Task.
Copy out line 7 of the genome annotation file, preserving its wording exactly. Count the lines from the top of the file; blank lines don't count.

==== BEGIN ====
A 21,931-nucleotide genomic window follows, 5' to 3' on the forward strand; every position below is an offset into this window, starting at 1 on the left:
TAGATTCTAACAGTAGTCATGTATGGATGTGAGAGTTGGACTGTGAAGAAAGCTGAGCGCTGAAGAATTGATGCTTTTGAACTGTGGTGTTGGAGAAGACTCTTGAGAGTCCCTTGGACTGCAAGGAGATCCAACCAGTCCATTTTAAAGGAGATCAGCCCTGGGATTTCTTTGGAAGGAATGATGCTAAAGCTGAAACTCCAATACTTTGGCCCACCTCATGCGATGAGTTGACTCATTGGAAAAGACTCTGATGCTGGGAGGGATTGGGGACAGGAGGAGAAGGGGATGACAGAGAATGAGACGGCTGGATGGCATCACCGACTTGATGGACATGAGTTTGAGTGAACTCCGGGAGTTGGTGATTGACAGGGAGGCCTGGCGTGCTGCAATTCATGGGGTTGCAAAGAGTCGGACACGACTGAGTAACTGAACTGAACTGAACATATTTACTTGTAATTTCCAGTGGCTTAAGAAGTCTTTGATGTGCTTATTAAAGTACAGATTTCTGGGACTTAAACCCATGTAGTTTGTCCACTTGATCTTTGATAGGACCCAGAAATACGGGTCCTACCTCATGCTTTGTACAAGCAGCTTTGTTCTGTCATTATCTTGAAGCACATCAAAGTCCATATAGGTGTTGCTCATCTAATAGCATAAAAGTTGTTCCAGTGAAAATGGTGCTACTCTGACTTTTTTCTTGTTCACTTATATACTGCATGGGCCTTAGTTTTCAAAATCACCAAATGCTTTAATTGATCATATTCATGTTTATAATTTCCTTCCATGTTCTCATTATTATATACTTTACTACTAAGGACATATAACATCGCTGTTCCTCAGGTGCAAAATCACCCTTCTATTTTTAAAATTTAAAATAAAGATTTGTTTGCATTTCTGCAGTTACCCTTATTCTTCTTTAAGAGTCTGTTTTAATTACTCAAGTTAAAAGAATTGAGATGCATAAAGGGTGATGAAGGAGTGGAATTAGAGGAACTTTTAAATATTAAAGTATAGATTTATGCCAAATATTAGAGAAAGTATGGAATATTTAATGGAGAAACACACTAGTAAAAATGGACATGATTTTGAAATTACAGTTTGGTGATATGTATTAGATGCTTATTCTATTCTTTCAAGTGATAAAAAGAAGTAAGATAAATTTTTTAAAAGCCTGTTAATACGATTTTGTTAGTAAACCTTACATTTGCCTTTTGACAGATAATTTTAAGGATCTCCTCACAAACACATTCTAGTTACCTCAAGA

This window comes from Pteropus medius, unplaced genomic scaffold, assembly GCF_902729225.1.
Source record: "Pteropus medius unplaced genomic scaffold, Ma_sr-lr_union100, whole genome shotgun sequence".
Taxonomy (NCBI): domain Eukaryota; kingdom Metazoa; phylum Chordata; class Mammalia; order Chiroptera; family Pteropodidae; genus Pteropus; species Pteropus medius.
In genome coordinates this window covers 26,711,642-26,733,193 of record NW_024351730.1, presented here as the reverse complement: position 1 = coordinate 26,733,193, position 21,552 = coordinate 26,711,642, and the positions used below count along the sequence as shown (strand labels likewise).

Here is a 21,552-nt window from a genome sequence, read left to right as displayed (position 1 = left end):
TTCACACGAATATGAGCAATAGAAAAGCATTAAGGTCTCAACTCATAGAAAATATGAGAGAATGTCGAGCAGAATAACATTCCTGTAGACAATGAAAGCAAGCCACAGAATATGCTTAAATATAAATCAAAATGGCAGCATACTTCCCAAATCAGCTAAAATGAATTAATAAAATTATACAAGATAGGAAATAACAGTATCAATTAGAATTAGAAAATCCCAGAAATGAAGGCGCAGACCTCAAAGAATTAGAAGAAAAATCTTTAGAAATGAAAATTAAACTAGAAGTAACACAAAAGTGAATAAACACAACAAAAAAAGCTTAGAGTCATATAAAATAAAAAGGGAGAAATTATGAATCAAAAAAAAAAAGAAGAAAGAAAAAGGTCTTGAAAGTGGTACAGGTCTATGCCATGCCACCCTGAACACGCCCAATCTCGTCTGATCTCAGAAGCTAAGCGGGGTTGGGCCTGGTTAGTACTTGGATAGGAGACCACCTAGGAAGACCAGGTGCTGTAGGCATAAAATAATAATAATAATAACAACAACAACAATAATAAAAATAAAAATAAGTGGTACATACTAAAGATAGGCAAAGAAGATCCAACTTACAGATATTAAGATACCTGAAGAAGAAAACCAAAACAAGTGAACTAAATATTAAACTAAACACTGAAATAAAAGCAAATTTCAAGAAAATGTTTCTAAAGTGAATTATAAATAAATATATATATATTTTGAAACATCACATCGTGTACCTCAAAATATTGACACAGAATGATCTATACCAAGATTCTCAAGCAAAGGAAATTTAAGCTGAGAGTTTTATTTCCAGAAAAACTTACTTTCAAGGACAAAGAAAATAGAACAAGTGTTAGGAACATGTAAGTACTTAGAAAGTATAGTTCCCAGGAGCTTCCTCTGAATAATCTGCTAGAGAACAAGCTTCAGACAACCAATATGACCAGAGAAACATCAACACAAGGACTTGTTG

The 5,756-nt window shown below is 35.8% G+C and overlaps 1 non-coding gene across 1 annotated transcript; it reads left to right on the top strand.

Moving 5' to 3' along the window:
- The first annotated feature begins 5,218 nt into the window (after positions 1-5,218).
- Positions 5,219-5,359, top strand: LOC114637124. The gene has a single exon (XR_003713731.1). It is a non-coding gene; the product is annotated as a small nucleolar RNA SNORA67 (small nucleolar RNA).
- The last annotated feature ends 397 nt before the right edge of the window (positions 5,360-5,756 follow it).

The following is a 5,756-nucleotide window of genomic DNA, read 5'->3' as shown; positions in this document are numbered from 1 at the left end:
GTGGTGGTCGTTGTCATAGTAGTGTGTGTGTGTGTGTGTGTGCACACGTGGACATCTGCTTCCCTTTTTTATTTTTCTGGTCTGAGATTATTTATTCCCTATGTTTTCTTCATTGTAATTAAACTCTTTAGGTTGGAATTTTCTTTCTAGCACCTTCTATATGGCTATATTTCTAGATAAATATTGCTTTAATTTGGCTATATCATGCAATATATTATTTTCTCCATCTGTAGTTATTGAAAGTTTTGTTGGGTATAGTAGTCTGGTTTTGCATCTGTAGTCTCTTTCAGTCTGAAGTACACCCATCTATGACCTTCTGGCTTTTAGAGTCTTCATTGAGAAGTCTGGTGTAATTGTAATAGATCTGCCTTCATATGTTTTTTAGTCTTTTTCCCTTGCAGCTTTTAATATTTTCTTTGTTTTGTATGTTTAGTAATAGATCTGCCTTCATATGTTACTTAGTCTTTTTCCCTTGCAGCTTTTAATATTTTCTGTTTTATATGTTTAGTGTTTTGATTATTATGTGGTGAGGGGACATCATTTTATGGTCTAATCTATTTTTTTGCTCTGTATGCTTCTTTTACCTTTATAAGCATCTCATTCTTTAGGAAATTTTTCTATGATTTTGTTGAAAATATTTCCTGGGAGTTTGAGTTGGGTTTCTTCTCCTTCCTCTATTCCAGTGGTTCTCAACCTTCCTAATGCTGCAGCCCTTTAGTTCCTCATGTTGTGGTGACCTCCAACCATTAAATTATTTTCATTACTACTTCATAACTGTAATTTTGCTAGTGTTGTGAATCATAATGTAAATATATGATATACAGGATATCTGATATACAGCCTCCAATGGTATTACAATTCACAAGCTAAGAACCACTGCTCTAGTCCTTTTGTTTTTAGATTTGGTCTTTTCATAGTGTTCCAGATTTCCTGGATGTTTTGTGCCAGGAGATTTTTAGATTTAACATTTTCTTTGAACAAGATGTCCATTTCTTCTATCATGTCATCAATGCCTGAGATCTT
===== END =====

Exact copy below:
Here is a 21,552-nt window from a genome sequence, read left to right as displayed (position 1 = left end):